- used to service the premises or
- designed to assist the handicapped.
There is a similar restriction to the HO-2000/2011. Recreational vehicles are NOT covered!
The REAL Reason for the Article is the LACK OF LIABILITY Coverage…
Under the ISO HO-2000/2011, the hoverboard IS a “motor vehicle” and liability coverage for owned “motor vehicles” is QUITE limited!
The ISO HO-2000/2011 defines “motor vehicle liability” as:
1. “Aircraft Liability”, “Hovercraft Liability”, “Motor Vehicle Liability” and “Watercraft Liability”,
subject to the provisions in b. below, mean the following:
a. Liability for “bodily injury” or “property damage” arising out of the:
(1) Ownership of such vehicle or craft by an “insured”;
(2) Maintenance, occupancy, operation, use, loading or unloading of such vehicle or craft by any person;
(3) Entrustment of such vehicle or craft by an “insured” to any person;
(4) Failure to supervise or negligent supervision of any person involving such vehicle or craft by an “insured”; or
(5) Vicarious liability, whether or not imposed by law, for the actions of a child or minor involving such vehicle or craft.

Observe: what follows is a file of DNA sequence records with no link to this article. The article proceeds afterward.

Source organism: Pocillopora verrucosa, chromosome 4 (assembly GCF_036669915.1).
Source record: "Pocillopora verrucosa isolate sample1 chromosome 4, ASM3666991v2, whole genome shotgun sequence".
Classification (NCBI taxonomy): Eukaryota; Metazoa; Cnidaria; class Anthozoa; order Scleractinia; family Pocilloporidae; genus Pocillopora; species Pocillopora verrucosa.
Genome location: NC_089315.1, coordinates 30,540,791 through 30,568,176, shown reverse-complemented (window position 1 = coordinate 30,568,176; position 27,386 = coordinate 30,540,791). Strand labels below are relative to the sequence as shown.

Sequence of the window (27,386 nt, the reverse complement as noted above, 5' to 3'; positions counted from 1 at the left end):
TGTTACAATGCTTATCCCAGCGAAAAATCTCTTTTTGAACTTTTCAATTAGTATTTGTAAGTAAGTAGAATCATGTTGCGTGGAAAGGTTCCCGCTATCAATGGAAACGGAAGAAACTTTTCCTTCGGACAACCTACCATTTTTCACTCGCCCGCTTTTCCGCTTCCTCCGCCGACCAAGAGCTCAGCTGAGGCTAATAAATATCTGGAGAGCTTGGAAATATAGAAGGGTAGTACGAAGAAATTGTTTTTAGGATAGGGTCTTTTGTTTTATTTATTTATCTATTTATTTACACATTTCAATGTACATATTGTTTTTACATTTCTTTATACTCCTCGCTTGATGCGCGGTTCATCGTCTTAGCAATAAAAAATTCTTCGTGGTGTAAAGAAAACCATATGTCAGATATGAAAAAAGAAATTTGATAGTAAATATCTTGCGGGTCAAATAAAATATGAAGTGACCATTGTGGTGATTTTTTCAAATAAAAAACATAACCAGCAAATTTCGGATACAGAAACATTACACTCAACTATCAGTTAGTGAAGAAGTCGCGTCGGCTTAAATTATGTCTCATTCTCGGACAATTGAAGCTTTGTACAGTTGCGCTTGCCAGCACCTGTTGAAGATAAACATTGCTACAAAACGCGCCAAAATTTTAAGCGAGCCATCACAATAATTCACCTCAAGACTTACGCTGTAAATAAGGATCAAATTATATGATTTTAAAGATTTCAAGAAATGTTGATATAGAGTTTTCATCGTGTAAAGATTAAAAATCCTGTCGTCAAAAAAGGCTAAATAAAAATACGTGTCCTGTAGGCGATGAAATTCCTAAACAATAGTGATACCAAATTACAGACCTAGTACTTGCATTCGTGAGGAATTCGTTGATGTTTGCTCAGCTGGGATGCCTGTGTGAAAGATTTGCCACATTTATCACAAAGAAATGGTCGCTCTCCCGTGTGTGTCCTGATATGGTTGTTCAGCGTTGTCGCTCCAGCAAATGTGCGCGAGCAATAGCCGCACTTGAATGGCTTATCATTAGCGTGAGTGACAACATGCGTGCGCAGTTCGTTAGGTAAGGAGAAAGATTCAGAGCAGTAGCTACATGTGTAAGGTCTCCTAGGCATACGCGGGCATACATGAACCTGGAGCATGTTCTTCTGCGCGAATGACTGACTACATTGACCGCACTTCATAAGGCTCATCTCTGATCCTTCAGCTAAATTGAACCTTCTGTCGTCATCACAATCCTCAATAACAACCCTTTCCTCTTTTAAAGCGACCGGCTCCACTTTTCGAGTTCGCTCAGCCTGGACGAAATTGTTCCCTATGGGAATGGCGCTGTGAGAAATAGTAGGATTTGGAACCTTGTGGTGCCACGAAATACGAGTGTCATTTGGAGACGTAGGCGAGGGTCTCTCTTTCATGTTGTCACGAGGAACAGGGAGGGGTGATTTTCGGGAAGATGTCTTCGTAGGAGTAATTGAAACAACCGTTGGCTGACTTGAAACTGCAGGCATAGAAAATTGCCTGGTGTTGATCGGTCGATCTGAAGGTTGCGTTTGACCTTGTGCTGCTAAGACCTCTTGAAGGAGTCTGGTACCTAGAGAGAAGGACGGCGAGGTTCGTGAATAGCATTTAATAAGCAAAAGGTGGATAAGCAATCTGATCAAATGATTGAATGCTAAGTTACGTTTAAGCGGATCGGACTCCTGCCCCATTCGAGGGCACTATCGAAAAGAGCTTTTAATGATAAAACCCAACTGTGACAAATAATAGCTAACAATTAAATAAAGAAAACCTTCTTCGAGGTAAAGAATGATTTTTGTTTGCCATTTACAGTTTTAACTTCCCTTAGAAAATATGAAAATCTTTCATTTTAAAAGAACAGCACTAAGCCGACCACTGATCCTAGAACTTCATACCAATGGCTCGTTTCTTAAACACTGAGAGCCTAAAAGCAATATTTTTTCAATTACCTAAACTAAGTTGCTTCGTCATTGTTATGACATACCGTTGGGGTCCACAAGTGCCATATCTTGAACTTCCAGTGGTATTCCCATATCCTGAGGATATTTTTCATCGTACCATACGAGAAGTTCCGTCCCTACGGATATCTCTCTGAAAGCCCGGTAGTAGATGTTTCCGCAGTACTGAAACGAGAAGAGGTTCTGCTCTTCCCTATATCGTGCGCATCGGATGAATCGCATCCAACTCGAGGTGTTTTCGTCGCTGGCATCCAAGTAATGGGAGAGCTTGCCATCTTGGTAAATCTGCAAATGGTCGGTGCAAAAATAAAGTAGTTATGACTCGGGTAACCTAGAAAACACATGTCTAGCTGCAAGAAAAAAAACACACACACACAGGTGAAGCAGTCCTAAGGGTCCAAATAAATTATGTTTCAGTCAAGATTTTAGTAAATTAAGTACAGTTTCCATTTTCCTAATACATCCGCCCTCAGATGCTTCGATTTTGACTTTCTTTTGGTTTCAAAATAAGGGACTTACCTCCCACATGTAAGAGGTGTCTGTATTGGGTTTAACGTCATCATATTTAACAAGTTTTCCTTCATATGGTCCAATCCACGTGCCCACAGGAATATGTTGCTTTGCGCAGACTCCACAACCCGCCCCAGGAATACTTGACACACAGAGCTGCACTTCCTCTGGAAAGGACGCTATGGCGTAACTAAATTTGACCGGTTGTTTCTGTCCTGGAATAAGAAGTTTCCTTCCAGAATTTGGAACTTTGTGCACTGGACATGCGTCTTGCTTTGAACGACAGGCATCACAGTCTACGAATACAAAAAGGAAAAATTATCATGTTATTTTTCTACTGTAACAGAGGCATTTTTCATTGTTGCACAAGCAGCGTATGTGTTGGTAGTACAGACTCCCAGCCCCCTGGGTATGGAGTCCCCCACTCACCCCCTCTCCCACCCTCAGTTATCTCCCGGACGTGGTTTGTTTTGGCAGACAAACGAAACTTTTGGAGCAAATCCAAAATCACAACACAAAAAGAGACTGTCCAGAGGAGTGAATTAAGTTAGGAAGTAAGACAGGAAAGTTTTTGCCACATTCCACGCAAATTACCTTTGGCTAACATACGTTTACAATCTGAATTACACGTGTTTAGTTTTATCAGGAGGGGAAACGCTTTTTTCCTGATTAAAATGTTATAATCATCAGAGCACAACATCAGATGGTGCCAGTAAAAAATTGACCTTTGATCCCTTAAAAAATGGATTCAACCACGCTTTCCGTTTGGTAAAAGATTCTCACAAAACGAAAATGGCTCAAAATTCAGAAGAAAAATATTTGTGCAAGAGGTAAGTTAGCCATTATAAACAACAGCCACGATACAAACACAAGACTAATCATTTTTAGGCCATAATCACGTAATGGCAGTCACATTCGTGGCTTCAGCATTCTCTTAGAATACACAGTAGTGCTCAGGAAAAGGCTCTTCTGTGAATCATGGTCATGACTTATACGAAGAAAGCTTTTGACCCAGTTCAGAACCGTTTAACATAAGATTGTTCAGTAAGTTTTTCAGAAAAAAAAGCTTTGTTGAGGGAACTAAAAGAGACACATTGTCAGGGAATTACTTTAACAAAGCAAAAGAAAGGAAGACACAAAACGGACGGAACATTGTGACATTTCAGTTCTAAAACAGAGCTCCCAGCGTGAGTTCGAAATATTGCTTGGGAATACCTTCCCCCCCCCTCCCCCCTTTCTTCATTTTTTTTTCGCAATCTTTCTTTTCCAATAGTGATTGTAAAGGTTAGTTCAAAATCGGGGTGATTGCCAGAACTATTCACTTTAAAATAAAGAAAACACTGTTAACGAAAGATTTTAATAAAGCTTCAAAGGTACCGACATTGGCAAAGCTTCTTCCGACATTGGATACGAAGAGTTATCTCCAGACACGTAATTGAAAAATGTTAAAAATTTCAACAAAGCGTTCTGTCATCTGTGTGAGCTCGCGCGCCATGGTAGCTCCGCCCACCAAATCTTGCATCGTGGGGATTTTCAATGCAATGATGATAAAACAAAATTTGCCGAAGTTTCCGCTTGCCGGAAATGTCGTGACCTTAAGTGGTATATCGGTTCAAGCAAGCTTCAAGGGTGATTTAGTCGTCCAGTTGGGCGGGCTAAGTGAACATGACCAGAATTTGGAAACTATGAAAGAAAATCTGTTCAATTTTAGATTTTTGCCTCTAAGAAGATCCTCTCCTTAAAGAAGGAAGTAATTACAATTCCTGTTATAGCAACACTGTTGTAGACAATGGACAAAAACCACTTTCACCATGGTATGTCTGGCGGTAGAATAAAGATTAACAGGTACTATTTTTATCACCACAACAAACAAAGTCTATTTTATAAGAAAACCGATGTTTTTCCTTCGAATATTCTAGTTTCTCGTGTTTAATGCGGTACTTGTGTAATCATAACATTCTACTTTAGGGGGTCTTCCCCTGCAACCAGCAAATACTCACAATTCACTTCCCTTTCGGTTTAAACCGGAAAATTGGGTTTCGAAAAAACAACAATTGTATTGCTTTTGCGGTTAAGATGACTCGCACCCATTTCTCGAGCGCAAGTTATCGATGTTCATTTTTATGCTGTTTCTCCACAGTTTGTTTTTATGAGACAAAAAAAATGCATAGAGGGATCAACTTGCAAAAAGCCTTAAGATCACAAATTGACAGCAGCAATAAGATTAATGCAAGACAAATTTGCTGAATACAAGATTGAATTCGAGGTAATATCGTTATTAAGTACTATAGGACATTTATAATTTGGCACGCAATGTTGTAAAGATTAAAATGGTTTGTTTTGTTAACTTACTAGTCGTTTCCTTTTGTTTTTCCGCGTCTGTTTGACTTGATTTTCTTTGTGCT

Which means ALL BI/PD arising out of a self-propelled vehicle regardless of
- Who owns it
- Who uses it
- Insured’s negligent supervision of it
Is part of this definition. Section II Personal Liability and Medical Payments to Others then
addresses this broad definition by a wicked exclusion!
SECTION II – EXCLUSIONS
A. “Motor Vehicle Liability”
1. Coverages E and F do not apply to any “motor vehicle liability” if, at the time and place of an “occurrence”, the involved “motor vehicle”:
a. Is registered for use on public roads or property;
b. Is not registered for use on public roads or property, but such registration is required by a law, or regulation issued by a government agency, for it to be used at the place of the “occurrence”; or
Well, the hoverboard isn’t subject to registration so is there coverage? No … keep reading.
2. If Exclusion A.1. does not apply, there is still no coverage for “motor vehicle liability” unless the “motor vehicle” is:
d. Designed for recreational use off public roads and:
(1) Not owned by an “insured”; or
(2) Owned by an “insured” provided the “occurrence” takes place on an “insured location” as defined in Definitions B. 6. a., b., d., e. or h.; or
So … a “motor vehicle” will ONLY have Section II coverage if it is not subject to registration AND is designed for recreational use off public roads.
Ok, this could apply to a hoverboard …
However, if it is OWNED it is only covered on CERTAIN “insured locations.” Pretty much once theinsured takes the hoverboard OFF the “residence premises,” there will be NO liability or medical payments to others coverage.